It’s a residence hall unlike any other.
A hallway of practice rooms. A computer lab for music composition and design. A dance studio and visual art studio. And hundreds of student artists creating and collaborating.
UNC Greensboro’s Cone Residence Hall is home to Studio 91, a new living community for students who share a common passion for the arts. The residence hall includes a variety of arts facilities – open 24/7 – that allow students dedicated space to work on their creative endeavors without leaving where they live.
The community, which opened in the fall of 2018, also offers arts-centric programming, mentorship, and close proximity to the School of Music.
Sidney Stretz, the undergraduate academic advisor for the College of Visual and Performing Arts, has witnessed firsthand the impact that Studio 91 has had on its students.
“The spaces in Studio 91 have really helped the students investigate their own practice and build a positive practice, because they’re physically so convenient,” she said.
Perhaps even more important than the spaces are the relationships that the spaces help foster.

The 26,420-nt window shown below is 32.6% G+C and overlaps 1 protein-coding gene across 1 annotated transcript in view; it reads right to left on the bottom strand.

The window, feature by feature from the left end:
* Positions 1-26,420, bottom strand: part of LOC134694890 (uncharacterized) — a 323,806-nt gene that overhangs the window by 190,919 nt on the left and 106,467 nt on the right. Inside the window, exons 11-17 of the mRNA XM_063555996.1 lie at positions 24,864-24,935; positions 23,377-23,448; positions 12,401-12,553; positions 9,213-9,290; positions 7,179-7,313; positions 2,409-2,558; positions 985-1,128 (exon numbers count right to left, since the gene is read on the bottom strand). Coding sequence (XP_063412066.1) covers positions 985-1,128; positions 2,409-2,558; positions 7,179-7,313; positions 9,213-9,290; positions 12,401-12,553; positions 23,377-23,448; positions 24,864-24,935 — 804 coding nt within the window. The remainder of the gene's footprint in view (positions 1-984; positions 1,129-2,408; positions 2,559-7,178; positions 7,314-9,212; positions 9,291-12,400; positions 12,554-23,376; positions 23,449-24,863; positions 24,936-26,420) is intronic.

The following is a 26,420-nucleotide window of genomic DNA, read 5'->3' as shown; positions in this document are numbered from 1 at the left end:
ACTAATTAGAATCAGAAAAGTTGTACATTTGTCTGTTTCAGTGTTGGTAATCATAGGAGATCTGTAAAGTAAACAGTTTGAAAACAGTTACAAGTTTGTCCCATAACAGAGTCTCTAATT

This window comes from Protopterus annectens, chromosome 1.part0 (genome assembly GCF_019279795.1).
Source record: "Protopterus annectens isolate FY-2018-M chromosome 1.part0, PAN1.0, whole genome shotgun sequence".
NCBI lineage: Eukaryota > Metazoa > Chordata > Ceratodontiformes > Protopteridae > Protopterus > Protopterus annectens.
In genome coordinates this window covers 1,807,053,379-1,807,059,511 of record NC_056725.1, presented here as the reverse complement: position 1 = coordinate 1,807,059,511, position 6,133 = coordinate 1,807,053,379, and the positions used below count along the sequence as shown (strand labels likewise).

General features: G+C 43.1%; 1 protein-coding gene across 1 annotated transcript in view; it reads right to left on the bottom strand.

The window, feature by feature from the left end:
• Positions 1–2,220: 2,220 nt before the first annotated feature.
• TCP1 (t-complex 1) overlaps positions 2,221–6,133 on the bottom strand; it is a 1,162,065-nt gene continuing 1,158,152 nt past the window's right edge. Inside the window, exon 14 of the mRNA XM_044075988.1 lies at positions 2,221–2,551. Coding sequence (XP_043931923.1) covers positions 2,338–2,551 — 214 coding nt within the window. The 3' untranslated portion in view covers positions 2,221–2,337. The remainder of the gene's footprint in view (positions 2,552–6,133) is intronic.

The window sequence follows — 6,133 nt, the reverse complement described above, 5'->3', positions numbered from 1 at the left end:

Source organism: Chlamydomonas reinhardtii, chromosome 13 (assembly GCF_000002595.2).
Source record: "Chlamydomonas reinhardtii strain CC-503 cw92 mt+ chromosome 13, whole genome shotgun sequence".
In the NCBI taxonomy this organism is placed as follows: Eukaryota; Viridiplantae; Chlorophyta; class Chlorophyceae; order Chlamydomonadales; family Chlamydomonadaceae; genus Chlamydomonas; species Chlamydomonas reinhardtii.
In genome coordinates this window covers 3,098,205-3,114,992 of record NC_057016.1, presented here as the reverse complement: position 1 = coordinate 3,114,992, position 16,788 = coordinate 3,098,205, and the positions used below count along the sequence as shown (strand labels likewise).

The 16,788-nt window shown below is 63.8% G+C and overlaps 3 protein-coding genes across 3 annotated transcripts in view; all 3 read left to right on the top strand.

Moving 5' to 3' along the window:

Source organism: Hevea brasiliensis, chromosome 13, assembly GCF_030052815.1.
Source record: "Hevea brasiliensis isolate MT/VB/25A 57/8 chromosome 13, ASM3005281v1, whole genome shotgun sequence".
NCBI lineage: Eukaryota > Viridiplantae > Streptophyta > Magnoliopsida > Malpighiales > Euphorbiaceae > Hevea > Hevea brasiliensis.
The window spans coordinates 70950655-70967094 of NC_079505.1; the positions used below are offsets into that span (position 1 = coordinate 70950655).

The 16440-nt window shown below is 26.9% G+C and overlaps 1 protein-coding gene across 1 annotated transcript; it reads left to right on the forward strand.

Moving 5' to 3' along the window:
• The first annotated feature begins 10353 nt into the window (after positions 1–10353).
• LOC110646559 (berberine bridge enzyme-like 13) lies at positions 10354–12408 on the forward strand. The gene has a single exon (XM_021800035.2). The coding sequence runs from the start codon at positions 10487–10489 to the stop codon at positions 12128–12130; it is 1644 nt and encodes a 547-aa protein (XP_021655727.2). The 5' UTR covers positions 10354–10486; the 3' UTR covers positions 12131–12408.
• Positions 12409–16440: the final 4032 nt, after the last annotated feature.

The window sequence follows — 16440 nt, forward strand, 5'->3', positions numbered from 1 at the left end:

“They are building this really great network of friends and colleagues that I guarantee they will use after they graduate.”
Stretz’s office is located on the first floor of the residence hall, making it easier for arts students to access advising services. Roughly 60% of Studio 91 residents are students in the College of Visual and Performing Arts. The remaining 40% have an interest in the arts.
Additionally, throughout the year, Studio 91 hosts a variety of faculty and student-led events and workshops designed for student artists. Topics include work/life balance for career artists, mindfulness and breathing, and managing performance anxiety.
It’s this kind of environment that sets up students for success, both in the classroom and on the stage, in the gallery, at the concert hall, and anywhere else the students may share their talents.
Dance major Azaria Gadson lived in Studio 91 last year. She says the experience made her a better dancer because it gave her the opportunity to “take her work home.”
“I really wanted to be in a space where I could practice my profession,” she said.
Story by Alyssa Bedrosian, University Communications
Photography by Martin W. Kane, University Communications